'Deja vu': Novak Djokovic hits line judge in face at French Open

Sam Goodwin
·Sports Editor
·5-min read
Novak Djokovic, pictured here accidentally hitting a line judge at the French Open.
Novak Djokovic accidentally hit a line judge in the face at the French Open. Image: Eurosport/Getty

Novak Djokovic admitted to suffering an “awkward moment of deja vu” after accidentally hitting a second line judge with a ball at the French Open.

The World No.1 earned a record-breaking 11th consecutive quarter-final appearance at the French Open with a 6-4 6-3 6-3 victory against Karen Khachanov on Monday.

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Djokovic, who is aiming for a second Roland Garros title since 2016, secured the win in 2 hours 26 minutes under the roof of Court Philippe Chatrier as heavy rain poured down in Paris.

However the match wasn’t without incident, with Djokovic inadvertently smashing a line judge in the face with a ball in a scary moment that brought back memories of his US Open default.

Djokovic had a heart-in-the-mouth moment when he stretched for a forehand in the first set and the ball flew off the frame of his racquet before spearing into the unsuspecting baseline judge sitting nearby.

The Serb immediately went to the official to check he was unhurt.

The incident came just weeks after Djokovic was defaulted at the US Open for swiping angrily at a ball which hit a female line judge, standing just behind him, in the throat.

That disqualification remains the only defeat Djokovic has suffered all year.

“My gosh, it was very awkward deja vu,” Djokovic said after the match.

“I’m actually trying to find the linesperson and see if he’s okay because I saw he had a little bit of a bruise, like redness, in that place in the head where the ball hit him.

“I hope he's fine. I mean, he definitely dealt with it in a very strong and brave way. But it was a hit because I was very close.

“Obviously because of what happened in New York, people I guess are going to make the story out of this.

“It has happened to me and to many other players in the last 15 years that I've been on the tour.

“I've seen it a lot when the ball ricochets from the racquet and the frame, hits someone in the stands, or someone that is close to you or line umpire. Yeah, it was a very awkward situation.”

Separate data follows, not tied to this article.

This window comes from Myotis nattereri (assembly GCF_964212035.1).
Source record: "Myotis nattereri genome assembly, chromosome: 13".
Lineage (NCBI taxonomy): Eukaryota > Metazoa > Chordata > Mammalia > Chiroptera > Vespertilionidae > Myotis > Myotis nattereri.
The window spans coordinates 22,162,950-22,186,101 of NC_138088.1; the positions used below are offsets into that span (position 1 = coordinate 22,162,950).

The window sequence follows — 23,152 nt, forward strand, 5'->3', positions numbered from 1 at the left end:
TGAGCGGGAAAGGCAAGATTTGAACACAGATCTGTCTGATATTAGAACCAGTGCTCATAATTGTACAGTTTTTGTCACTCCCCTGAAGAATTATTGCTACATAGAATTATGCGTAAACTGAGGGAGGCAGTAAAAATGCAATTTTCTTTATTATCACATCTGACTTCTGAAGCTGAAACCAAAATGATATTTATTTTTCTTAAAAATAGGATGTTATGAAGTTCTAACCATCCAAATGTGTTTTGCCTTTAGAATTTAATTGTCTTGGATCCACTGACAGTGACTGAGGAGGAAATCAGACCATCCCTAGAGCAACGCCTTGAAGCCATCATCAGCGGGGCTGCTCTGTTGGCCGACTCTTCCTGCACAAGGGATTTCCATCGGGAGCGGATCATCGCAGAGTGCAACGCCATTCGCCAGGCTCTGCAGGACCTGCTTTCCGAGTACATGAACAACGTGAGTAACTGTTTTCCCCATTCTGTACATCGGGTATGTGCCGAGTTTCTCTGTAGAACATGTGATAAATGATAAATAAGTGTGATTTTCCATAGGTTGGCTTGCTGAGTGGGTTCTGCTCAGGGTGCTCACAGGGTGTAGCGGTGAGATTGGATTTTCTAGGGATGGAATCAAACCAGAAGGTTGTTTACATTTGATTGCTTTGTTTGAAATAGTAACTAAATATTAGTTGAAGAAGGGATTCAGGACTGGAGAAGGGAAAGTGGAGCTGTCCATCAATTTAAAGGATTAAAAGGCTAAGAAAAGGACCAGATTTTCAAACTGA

Novak Djokovic, pictured here celebrating his victory over Karen Kachanov at the French Open.
Novak Djokovic celebrates his victory over Karen Kachanov at the French Open. (Photo by TPN/Getty Images)

Last week Djokovic called for the removal of line judges from matches, saying it made more sense to rely solely on technology.

“With all my respect for the tradition and the culture we have in this sport, when it comes to people present on the court during a match, including line (judges), I really don't see a reason why every single tournament in this world, in this technological advanced era, would not have what we had during the Cincinnati/New York tournaments,” he said.

“The technology is so advanced right now, there is absolutely no reason why you should keep line umpires on the court. That's my opinion.

“Of course, I understand technology is expensive, so it's an economic issue and a question mark. But I feel like we are all moving towards that, and sooner or later there is no reason to keep line umpires.

“Yes, ball kids, of course, ball person, yes, but line umpires, I don't see why anymore, to be honest,” he said before adding with a smile “I would also probably then have less chances to do what I did in New York.”

Novak Djokovic continues perfect campaign

Djokovic rallied to the first break for a slender 5-3 lead and Khachanov dropped the first set after a double-fault.

The 17-time grand slam champion created a 4-1 deficit en route to a two frame advantage and was handed another early break in the third.

Khachnaov folded again to trail 5-3 and Djokovic secured a record last eight appearance at Roland Garros with a forehand winner.

Djokovic, who hit 44 winners past 15th-seeded Khachanov on Monday, has yet to drop a set in the tournament, losing just 25 games in four rounds.

“It was a tight match and I am happy to win in straight sets,” said the top seed who has now reached 47 quarter-finals at the slams and is bidding to become the first man in half a century to win all four majors twice.

Earlier, Greece’s Stefanos Tsitipas, seeded fifth, advanced as he battled past Bulgaria's Grigor Dimitrov 6-3 7-6 (11-9) 6-2 in an enthralling 2:26 hours match.

Tsitsipas moves into a quarter-final against 13th seeded Andrey Rublev - a 6-7 (4-7) 7-5 6-4 7-6 (7-3) winner over Hungary's Marton Fucsovics - in a rematch of last week's Hamburg final won by the Russian.

“Both of us had tough, tough week in Hamburg, tough final,” said Rublev.

“I hope it's going to be interesting.”

with agencies

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